Last Wednesday, December 10th, a 21-year-old international relations student from Mexico’s National Autonomous University, Adán Cortés, stood up and approached the microphone at the Nobel Peace Prize ceremony with the Mexican flag in his hands. His request was a simple one: that the prize’s recipient, Malala Yousafzai, not forget what is happening in Mexico. With all due irony for a ceremony ostensibly celebrating world peace, Cortés was hustled forcibly from the room, fined a hefty sum for daring to interrupt the big show and is currently sitting in jail, awaiting expulsion from Norway. But his gesture has seared itself into national consciousness. It is Mexico’s version of the shot heard round the world.
As the world now knows, 43 teaching students from the Normal School in Ayotzinapa were disappeared on the night of September 26th, 2014. Only one of them – Alexander Mora Venancio – has been confirmed dead by an Argentine forensic team; the fate of the other 42 is still officially in doubt. Although thousands upon thousands have lost their lives since Mexico embarked on its ill-fated, US-backed drug war in 2007, the case of the 43 has galvanized public attention like none other, bringing together as it does all of the elements of the national nightmare: collusion at all levels of government with the drug cartels; a historical, reflexive and well-founded mistrust of the police; and a criminal investigative apparatus neatly melding buffoonish incompetence with outright malfeasance.
The official version of events runs this way: that the students, who were comandeering buses in order to attend the October 2nd ceremony commemorating the 1968 massacre of students at Tlatelolco, were rounded up by municipal police on orders of the mayor of the town of Iguala, José Luís Abarca. The police then handed over the students to members of the criminal organization Guerreros Unidos, with whom Abarca and his wife María were in cohoots, in order to be dispatched. This the cartel was to have done by burning the bodies beyond recognition in a local garbage dump while the army, cocooned in its garrison in the same town of Iguala, did nothing to intervene. (In a now-infamous declaration, Attorney General Jesús Murillo Kuram baldly stated it was a good thing the army didn’t intervene, “or it would have been worse”.) This is the federal government’s version of the “lone gunman” theory: it was one crazy mayor that done it, conveniently from the left-of-center PRD party. Nothing to do with us.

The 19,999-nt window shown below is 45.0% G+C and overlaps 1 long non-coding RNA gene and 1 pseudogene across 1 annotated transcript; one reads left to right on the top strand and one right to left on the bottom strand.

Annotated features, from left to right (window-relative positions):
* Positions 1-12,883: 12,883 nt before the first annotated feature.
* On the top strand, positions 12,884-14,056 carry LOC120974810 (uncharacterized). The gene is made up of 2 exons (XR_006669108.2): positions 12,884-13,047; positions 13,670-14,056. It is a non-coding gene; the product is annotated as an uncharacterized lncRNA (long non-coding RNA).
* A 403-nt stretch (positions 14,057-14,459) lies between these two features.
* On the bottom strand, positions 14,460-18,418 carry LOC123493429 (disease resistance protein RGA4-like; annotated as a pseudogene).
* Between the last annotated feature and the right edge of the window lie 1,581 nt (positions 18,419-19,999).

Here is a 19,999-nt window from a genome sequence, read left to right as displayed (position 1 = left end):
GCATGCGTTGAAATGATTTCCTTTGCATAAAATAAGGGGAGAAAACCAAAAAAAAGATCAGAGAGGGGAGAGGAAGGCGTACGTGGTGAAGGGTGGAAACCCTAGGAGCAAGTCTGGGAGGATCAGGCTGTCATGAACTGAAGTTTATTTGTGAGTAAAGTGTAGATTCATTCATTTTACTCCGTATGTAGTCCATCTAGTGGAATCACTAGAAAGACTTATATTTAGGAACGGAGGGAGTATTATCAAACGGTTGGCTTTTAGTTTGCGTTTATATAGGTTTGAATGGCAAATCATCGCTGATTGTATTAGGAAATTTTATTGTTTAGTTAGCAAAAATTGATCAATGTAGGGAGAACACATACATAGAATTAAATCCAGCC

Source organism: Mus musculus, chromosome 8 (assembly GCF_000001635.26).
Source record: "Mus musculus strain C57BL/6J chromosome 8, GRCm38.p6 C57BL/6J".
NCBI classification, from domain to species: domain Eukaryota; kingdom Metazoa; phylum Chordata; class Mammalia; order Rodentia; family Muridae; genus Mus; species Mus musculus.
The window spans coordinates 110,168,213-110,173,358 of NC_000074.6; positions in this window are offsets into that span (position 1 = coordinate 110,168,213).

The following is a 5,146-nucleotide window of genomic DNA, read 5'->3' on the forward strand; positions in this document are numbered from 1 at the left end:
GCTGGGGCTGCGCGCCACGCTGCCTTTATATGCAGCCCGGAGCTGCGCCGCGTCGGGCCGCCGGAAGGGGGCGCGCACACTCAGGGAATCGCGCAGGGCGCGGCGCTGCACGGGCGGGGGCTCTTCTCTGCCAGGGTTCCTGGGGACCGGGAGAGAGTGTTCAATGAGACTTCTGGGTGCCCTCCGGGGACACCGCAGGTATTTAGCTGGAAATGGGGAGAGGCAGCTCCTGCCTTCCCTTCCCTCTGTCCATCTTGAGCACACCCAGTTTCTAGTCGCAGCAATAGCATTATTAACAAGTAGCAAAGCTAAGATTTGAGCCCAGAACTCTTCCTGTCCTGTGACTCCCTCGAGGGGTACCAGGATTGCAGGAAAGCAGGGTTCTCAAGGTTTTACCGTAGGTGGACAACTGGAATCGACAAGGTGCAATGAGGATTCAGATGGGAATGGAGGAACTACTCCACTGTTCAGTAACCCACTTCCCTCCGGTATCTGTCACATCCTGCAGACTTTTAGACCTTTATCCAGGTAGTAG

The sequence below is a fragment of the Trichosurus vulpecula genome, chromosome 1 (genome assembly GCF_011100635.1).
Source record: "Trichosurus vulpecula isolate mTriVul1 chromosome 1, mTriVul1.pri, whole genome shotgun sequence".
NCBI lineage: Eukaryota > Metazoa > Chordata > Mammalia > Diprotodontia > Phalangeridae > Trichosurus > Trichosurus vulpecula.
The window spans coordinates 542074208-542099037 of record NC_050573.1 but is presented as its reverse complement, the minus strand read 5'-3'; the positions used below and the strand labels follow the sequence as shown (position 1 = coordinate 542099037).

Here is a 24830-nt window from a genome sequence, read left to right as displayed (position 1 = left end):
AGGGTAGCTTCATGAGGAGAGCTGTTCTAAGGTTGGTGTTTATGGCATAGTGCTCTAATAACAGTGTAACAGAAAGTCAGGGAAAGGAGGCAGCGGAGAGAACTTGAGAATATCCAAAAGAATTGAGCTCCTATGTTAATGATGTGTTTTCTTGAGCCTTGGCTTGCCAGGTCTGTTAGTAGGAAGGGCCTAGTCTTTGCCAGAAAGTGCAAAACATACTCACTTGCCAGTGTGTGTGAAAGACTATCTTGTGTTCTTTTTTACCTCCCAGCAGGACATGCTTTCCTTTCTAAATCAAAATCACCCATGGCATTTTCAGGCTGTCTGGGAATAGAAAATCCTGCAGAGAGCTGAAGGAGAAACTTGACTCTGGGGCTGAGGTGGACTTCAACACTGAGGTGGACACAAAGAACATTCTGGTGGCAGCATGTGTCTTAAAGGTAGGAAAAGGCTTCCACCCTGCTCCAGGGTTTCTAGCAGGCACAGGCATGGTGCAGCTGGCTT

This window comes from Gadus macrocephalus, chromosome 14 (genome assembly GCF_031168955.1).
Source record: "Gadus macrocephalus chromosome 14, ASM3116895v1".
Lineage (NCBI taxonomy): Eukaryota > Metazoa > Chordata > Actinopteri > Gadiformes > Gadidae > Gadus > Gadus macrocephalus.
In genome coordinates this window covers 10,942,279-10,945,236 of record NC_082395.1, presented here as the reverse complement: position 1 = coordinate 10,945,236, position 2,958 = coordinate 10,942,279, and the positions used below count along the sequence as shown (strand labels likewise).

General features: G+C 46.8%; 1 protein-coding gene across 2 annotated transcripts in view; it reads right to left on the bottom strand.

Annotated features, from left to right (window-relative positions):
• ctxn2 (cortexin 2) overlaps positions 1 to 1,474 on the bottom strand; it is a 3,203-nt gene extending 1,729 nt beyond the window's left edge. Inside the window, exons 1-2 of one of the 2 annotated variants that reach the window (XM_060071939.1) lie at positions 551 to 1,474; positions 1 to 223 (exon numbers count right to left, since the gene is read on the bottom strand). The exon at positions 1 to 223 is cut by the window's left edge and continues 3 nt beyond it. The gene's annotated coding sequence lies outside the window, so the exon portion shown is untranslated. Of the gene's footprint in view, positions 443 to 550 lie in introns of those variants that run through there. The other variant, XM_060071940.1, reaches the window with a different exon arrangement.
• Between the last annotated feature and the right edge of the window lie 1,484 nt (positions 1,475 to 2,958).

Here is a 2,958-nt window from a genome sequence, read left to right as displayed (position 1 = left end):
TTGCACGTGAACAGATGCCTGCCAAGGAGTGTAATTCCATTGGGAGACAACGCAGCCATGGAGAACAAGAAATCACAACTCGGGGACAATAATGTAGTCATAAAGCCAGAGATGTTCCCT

Mutliple sources have confirmed the swiss cheese-like consistency of this official version of events. First of all, according to the weekly newsmagazine Proceso and citing a report by a UC Berkeley investigative team, the Federal Police were involved in the operation from the get-go, monitoring the students along with state police as soon as the students left their school. There is certainly no lack of motive for the federales to have been involved: the rural normal schools, established in the aftermath of the Mexican Revolution to train teachers to work in rural communities, have long been a hotbed of radical social criticism. According to journalist Sanjuana Martínez writing in online news website Sinembargo.mx, there is a plan afoot to close the 17 rural normal schools that remain. And secondly, a report released this week by the National Autonomous University’s Institute of Physics concluded that it would have been impossible to burn 43 bodies to unidentifiable ashes in the garbage dump without the use of 33 tons of logs and 53 kilograms of gas per body, or if, as the story goes, the burning was done by tires, 995 would have been needed with a plume of smoke that would have been seen for kilometers around. Even the Argentine forensic team who identified the remains of Alexander Venancio carefully noted that their identification does not constitute proof that he was actually killed at the dump site.
Meanwhile, as La Jornada columnist Julio Hernández López notes with typical astuteness, the Peña Nieto administration is attempting to “dosify” the tragedy by releasing news a little bit at a time, essentially running out the clock on the story in the hopes that the public will lose interest over time. It is, needless to say, a strategy that has been used effectively enough in the past. But that, as the story unfolds, may actually be giving the government too much credit, presuming that it is interested in releasing information at all rather than stonewalling its own complicity in the case. Given the collusion of the judicial and executive branches in Mexico, given the absence of an independent investigative apparatus, it is hard to imagine Peña Nieto’s government moving forward with anything approaching a real investigation without international pressure added to domestic protest. And that is why it is so important that Adán Cortés did what he did at the Nobel Peace Prize ceremony: keeping the story of the 43 front and center in international attention, foiling any attempts at dosification and keeping the pressure on an administration already being rocked by a conflict of interest scandal involving favors provided by the Grupo Higa construction group to first lady Angélica Rivera and Finance Minister Luis Videgaray. The story of Ayotzinapa is one that cannot and must not be forgotten. And by reminding us of that, Adán Cortés deserves all of our commendation. Norway, take notice.
*UPDATE Monday, December 15: Adán Cortés has been officially expelled from Norway and is due back to Mexico this evening.